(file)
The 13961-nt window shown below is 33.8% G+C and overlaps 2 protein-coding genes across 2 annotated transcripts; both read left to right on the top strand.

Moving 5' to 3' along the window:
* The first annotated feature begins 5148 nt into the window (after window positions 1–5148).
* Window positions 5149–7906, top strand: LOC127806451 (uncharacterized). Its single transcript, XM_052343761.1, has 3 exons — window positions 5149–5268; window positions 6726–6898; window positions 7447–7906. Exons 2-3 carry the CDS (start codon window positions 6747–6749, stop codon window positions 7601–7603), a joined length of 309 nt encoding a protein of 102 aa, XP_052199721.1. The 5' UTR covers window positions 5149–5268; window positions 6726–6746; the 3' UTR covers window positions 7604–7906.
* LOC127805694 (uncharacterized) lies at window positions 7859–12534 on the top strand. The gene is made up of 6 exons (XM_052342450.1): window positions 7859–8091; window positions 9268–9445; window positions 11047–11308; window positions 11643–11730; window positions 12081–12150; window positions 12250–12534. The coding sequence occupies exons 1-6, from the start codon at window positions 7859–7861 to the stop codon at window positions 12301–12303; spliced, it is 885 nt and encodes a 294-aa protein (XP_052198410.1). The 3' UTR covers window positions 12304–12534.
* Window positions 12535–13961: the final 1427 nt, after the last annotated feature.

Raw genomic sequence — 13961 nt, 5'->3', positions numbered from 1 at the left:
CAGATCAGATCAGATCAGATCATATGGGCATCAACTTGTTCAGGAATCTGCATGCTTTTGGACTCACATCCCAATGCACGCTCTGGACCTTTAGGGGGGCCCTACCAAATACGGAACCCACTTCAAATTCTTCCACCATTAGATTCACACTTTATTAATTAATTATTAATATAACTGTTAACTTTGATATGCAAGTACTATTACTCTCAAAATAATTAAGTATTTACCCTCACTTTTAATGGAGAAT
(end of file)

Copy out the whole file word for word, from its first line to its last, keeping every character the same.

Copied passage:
The 13961-nt window shown below is 33.8% G+C and overlaps 2 protein-coding genes across 2 annotated transcripts; both read left to right on the top strand.

Moving 5' to 3' along the window:
* The first annotated feature begins 5148 nt into the window (after window positions 1–5148).
* Window positions 5149–7906, top strand: LOC127806451 (uncharacterized). Its single transcript, XM_052343761.1, has 3 exons — window positions 5149–5268; window positions 6726–6898; window positions 7447–7906. Exons 2-3 carry the CDS (start codon window positions 6747–6749, stop codon window positions 7601–7603), a joined length of 309 nt encoding a protein of 102 aa, XP_052199721.1. The 5' UTR covers window positions 5149–5268; window positions 6726–6746; the 3' UTR covers window positions 7604–7906.
* LOC127805694 (uncharacterized) lies at window positions 7859–12534 on the top strand. The gene is made up of 6 exons (XM_052342450.1): window positions 7859–8091; window positions 9268–9445; window positions 11047–11308; window positions 11643–11730; window positions 12081–12150; window positions 12250–12534. The coding sequence occupies exons 1-6, from the start codon at window positions 7859–7861 to the stop codon at window positions 12301–12303; spliced, it is 885 nt and encodes a 294-aa protein (XP_052198410.1). The 3' UTR covers window positions 12304–12534.
* Window positions 12535–13961: the final 1427 nt, after the last annotated feature.

Raw genomic sequence — 13961 nt, 5'->3', positions numbered from 1 at the left:
CAGATCAGATCAGATCAGATCATATGGGCATCAACTTGTTCAGGAATCTGCATGCTTTTGGACTCACATCCCAATGCACGCTCTGGACCTTTAGGGGGGCCCTACCAAATACGGAACCCACTTCAAATTCTTCCACCATTAGATTCACACTTTATTAATTAATTATTAATATAACTGTTAACTTTGATATGCAAGTACTATTACTCTCAAAATAATTAAGTATTTACCCTCACTTTTAATGGAGAAT